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Police study tourist sex-offence crimes

Update: September, 25/2013 - 08:39
Police officers in southern Ba Ria-Vung Tau Province and neighbouring localities attended sex-offender workshop here that ends today to learn how to track down and identify tourists who exploit children.— File Photo

BA RIA-VUNG TAU (VNS)— Police officers in southern Ba Ria-Vung Tau Province and neighbouring localities attended sex-offender workshop here that ends today to learn how to track down and identify tourists who exploit children.

The two-day workshop is the first offered by the Vung Tau City's Criminal Police Department and UN Office on Drugs and Crime (UNODC).

Gender issues related to child sexual exploitation were also discussed.

Zhuldyz Akisheva, country manager of UNODC's Viet Nam office, said that battling child exploitation by tourists required a coordinated domestic, regional and international response.

Travelling child sex offenders pose a significant law enforcement challenge, she added.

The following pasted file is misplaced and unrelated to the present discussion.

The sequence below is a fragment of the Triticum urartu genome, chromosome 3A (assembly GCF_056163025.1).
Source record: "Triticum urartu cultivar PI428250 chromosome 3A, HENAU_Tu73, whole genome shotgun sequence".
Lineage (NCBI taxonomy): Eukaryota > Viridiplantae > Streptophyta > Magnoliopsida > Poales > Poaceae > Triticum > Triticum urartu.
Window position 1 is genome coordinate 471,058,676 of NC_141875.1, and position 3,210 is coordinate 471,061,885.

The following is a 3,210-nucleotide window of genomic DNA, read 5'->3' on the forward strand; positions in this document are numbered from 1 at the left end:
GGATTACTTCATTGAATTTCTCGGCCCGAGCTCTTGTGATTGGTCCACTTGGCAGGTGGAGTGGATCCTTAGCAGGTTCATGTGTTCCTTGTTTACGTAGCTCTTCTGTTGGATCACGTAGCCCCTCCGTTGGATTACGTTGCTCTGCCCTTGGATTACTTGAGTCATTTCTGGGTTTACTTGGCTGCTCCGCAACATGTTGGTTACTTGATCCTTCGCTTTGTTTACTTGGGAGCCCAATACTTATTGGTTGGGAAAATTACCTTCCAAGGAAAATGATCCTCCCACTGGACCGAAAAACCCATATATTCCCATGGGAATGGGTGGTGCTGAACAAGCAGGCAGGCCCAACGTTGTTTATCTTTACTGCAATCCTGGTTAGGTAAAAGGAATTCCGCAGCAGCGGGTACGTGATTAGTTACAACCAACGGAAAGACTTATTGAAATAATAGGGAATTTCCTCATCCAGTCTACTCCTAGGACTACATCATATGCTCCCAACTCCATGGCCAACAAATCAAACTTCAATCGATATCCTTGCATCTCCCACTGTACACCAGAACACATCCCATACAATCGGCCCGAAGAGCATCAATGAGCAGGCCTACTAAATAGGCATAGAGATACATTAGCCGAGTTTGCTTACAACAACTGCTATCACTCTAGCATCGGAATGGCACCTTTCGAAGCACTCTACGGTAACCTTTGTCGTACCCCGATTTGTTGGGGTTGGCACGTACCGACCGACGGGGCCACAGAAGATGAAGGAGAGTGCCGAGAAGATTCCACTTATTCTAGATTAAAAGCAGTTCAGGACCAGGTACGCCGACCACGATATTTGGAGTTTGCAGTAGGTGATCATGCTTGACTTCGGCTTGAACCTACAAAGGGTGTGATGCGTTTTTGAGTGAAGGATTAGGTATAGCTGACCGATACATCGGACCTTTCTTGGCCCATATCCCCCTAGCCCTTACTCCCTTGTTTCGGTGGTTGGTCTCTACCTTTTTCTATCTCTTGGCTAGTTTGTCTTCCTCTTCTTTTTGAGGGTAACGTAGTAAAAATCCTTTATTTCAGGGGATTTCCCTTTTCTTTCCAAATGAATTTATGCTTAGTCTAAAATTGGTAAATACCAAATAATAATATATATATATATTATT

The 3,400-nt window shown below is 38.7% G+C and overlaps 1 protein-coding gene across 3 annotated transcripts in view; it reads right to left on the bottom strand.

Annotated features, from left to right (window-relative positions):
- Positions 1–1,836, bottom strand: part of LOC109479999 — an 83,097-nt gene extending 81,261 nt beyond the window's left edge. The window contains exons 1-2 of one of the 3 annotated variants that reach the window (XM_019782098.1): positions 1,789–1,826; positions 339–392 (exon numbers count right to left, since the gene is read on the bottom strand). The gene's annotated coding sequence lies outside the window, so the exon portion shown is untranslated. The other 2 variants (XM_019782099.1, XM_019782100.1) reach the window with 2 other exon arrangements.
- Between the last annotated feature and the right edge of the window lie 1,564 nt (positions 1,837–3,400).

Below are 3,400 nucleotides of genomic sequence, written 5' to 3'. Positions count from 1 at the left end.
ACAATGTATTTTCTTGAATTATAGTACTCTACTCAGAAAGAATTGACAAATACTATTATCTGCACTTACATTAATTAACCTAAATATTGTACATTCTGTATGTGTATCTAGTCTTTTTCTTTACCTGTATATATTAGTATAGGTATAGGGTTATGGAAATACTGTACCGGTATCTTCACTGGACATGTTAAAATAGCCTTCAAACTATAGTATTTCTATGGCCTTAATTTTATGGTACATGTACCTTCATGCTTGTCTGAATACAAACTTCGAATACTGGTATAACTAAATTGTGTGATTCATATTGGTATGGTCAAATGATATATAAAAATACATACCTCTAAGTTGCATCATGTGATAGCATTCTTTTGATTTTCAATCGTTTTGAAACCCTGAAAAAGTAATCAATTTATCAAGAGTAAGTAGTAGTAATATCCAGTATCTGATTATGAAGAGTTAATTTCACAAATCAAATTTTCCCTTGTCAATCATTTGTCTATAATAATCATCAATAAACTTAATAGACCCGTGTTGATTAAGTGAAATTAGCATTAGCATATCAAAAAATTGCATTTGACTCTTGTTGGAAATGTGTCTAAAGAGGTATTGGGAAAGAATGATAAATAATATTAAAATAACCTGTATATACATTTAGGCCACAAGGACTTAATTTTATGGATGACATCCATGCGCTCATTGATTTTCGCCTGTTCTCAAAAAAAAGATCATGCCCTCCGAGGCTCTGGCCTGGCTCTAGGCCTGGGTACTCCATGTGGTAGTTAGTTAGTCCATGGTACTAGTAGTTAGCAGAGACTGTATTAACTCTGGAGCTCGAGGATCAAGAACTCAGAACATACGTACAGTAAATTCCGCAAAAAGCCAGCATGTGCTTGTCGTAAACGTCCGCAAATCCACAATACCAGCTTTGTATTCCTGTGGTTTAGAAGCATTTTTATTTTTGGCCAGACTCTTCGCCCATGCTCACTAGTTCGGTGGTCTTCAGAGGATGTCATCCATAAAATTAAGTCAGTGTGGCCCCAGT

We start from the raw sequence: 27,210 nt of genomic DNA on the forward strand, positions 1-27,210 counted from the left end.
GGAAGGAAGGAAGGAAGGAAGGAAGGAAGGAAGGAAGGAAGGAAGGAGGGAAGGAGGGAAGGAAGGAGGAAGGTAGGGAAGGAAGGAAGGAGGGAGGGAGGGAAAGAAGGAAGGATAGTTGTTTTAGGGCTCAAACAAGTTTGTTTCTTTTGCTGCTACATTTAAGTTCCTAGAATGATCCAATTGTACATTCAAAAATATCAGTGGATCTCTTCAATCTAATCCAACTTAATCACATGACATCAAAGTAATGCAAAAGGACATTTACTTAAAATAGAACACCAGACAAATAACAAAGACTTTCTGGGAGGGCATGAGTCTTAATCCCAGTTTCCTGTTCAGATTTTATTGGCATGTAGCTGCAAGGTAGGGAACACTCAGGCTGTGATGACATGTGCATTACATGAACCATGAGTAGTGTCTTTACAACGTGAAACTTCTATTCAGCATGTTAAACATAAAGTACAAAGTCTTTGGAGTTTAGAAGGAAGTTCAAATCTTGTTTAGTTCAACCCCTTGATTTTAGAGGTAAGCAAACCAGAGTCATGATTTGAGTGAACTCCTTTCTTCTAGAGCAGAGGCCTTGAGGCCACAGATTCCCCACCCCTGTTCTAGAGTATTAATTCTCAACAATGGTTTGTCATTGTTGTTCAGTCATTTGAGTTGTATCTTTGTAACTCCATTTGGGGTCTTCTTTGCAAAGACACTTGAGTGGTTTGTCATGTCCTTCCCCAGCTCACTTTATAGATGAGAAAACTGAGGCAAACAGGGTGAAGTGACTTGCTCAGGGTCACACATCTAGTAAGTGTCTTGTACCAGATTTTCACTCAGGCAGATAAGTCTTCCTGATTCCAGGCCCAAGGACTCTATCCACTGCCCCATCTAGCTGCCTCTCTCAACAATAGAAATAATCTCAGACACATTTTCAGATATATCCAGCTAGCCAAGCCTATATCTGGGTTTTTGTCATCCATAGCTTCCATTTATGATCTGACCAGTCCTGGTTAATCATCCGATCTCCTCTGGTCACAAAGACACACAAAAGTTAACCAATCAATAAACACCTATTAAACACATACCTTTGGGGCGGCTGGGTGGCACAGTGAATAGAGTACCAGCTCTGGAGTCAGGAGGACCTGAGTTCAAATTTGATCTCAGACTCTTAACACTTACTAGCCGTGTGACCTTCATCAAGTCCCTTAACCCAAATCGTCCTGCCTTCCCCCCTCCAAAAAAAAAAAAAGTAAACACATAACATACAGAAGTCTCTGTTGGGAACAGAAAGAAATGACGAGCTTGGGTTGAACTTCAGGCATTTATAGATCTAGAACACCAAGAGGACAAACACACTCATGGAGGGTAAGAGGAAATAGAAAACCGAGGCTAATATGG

Offenders often travel away from their usual home location to prey on vulnerable children, she said, adding that they are often go undetected.

One of the counter measures developed in the Mekong sub-region is called Project Childhood, an initiative organised by UNODC, INTERPOL and World Vision.

The five-year project ending in 2014 is funded by the Government of Australia through the Australian Agency for International Development.

The project, which covers Viet Nam, Thailand, Cambodia and Laos, supports strong law-enforcement responses to bringing travelling child sex offenders to justice.

Increased knowledge of law enforcement and regional and international co-operation helps governments to better equip themselves to identify and counter child sexual exploitation in travel and tourism.

World Vision works with governments and communities to prevent children from becoming victims of sexual exploitation in tourism by raising awareness and building community resilience.

Public campaigns, training and telephone hotlines, used by governments, communities and tourism industries, all contribute to better awareness on the vulnerabilities of at-risk children. — VNS

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